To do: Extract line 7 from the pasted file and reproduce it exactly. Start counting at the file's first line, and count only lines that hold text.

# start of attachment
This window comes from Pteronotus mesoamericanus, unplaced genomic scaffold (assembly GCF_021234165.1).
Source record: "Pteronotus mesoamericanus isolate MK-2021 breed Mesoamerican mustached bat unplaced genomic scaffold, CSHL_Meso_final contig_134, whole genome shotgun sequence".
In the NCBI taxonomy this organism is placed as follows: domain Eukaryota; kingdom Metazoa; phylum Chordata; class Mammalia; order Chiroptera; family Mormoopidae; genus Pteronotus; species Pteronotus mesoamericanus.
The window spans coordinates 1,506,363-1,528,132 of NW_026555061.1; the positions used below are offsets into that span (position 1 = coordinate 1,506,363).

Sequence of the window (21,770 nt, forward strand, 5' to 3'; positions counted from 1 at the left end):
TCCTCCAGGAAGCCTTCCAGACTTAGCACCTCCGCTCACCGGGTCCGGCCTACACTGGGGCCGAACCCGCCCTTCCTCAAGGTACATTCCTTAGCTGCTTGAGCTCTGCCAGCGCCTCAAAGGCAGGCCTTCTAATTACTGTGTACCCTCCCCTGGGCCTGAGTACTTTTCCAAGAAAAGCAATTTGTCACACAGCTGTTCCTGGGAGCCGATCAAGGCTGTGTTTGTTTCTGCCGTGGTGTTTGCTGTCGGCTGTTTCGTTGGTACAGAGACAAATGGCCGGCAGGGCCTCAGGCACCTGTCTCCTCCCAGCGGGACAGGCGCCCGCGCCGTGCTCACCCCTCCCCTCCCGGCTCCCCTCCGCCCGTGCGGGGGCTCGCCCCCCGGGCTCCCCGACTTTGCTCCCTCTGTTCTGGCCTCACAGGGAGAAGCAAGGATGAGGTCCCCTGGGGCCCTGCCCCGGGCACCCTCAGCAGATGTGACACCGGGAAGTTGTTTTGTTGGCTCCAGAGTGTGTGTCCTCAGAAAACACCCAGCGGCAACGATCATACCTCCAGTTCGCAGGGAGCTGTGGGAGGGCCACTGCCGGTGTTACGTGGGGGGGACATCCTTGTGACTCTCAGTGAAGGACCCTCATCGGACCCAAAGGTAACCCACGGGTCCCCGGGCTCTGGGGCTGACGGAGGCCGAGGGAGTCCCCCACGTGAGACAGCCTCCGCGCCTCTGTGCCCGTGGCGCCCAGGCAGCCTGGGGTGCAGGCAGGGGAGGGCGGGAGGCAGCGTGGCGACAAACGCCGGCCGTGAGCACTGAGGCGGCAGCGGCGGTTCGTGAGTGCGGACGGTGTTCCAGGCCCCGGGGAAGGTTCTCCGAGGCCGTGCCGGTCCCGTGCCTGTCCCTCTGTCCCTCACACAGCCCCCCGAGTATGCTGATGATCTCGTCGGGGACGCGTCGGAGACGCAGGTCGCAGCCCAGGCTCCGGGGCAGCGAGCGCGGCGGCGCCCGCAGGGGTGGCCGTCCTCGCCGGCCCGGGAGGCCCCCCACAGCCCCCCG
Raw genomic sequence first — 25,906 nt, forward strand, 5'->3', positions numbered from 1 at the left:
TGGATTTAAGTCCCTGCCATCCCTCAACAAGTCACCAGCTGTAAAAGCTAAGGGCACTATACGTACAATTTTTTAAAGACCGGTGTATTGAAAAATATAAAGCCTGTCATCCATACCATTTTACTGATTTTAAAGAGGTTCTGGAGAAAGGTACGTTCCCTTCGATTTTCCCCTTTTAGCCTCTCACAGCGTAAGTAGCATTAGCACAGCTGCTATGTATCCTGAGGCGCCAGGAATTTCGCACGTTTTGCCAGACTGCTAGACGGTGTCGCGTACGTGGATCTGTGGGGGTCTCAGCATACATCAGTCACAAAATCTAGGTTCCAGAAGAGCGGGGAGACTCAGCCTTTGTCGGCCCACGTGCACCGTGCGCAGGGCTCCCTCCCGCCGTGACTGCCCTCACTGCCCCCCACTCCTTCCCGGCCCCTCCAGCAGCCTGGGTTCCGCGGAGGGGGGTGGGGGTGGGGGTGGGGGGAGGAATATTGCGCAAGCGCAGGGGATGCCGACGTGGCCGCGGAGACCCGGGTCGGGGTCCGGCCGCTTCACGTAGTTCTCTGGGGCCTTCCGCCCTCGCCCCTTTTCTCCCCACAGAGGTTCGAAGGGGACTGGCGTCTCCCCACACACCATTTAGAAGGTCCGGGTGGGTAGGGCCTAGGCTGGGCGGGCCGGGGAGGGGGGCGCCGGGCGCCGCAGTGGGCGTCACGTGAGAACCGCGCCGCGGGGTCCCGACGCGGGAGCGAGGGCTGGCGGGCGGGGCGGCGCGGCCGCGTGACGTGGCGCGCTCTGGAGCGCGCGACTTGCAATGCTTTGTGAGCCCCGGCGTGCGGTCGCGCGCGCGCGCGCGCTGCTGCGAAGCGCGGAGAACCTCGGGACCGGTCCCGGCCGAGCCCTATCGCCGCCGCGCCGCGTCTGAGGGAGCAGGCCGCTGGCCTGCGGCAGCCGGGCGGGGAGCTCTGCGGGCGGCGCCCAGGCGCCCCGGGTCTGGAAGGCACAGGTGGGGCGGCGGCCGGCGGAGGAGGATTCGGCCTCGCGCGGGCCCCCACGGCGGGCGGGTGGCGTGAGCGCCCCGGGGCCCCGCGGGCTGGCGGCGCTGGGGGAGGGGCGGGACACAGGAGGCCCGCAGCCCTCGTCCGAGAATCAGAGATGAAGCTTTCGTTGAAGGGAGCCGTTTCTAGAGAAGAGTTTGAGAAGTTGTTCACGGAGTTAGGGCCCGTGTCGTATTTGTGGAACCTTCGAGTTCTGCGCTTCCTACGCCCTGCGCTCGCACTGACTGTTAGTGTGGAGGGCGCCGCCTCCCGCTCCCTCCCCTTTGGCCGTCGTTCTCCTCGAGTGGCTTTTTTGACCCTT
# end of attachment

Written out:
Raw genomic sequence first — 25,906 nt, forward strand, 5'->3', positions numbered from 1 at the left: